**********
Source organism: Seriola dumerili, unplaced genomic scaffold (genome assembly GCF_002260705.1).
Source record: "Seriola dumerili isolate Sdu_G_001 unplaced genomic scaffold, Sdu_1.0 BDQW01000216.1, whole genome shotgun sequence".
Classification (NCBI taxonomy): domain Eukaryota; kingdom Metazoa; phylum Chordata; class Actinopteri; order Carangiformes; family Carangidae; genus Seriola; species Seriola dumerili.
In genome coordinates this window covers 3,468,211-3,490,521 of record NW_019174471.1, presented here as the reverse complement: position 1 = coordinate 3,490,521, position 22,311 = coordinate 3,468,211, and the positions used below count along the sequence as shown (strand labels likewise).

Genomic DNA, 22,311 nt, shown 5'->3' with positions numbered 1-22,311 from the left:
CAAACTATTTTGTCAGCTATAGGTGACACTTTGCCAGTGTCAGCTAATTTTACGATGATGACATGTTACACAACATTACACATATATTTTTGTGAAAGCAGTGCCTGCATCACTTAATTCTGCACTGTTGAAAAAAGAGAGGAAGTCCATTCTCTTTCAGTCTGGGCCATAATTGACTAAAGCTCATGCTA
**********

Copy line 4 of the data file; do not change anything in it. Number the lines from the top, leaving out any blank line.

In genome coordinates this window covers 3,468,211-3,490,521 of record NW_019174471.1, presented here as the reverse complement: position 1 = coordinate 3,490,521, position 22,311 = coordinate 3,468,211, and the positions used below count along the sequence as shown (strand labels likewise).